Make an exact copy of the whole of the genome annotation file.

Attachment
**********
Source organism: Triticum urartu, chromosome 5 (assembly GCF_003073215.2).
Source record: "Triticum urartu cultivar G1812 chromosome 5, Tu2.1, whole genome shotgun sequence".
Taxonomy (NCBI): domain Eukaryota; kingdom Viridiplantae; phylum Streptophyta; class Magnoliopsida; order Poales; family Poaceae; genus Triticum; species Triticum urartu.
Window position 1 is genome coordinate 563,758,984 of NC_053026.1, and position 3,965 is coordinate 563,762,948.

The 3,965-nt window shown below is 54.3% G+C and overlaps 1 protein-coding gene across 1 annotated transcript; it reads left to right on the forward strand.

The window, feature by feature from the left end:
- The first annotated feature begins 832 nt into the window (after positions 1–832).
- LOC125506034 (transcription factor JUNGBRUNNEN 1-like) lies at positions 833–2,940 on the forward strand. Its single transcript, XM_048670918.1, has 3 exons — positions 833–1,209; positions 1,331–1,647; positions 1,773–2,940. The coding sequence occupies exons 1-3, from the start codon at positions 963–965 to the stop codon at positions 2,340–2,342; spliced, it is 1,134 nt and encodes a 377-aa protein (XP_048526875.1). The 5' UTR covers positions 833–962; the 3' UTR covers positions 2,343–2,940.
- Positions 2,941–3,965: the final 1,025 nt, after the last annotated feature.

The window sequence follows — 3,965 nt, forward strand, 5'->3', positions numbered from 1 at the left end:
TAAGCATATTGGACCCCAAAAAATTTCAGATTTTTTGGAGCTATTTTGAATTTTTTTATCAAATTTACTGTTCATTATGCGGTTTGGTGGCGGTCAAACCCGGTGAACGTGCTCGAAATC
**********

Source organism: Triticum urartu, chromosome 5 (assembly GCF_003073215.2).
Source record: "Triticum urartu cultivar G1812 chromosome 5, Tu2.1, whole genome shotgun sequence".
Taxonomy (NCBI): domain Eukaryota; kingdom Viridiplantae; phylum Streptophyta; class Magnoliopsida; order Poales; family Poaceae; genus Triticum; species Triticum urartu.
Window position 1 is genome coordinate 563,758,984 of NC_053026.1, and position 3,965 is coordinate 563,762,948.

The 3,965-nt window shown below is 54.3% G+C and overlaps 1 protein-coding gene across 1 annotated transcript; it reads left to right on the forward strand.

The window, feature by feature from the left end:
- The first annotated feature begins 832 nt into the window (after positions 1–832).
- LOC125506034 (transcription factor JUNGBRUNNEN 1-like) lies at positions 833–2,940 on the forward strand. Its single transcript, XM_048670918.1, has 3 exons — positions 833–1,209; positions 1,331–1,647; positions 1,773–2,940. The coding sequence occupies exons 1-3, from the start codon at positions 963–965 to the stop codon at positions 2,340–2,342; spliced, it is 1,134 nt and encodes a 377-aa protein (XP_048526875.1). The 5' UTR covers positions 833–962; the 3' UTR covers positions 2,343–2,940.
- Positions 2,941–3,965: the final 1,025 nt, after the last annotated feature.

The window sequence follows — 3,965 nt, forward strand, 5'->3', positions numbered from 1 at the left end:
TAAGCATATTGGACCCCAAAAAATTTCAGATTTTTTGGAGCTATTTTGAATTTTTTTATCAAATTTACTGTTCATTATGCGGTTTGGTGGCGGTCAAACCCGGTGAACGTGCTCGAAATC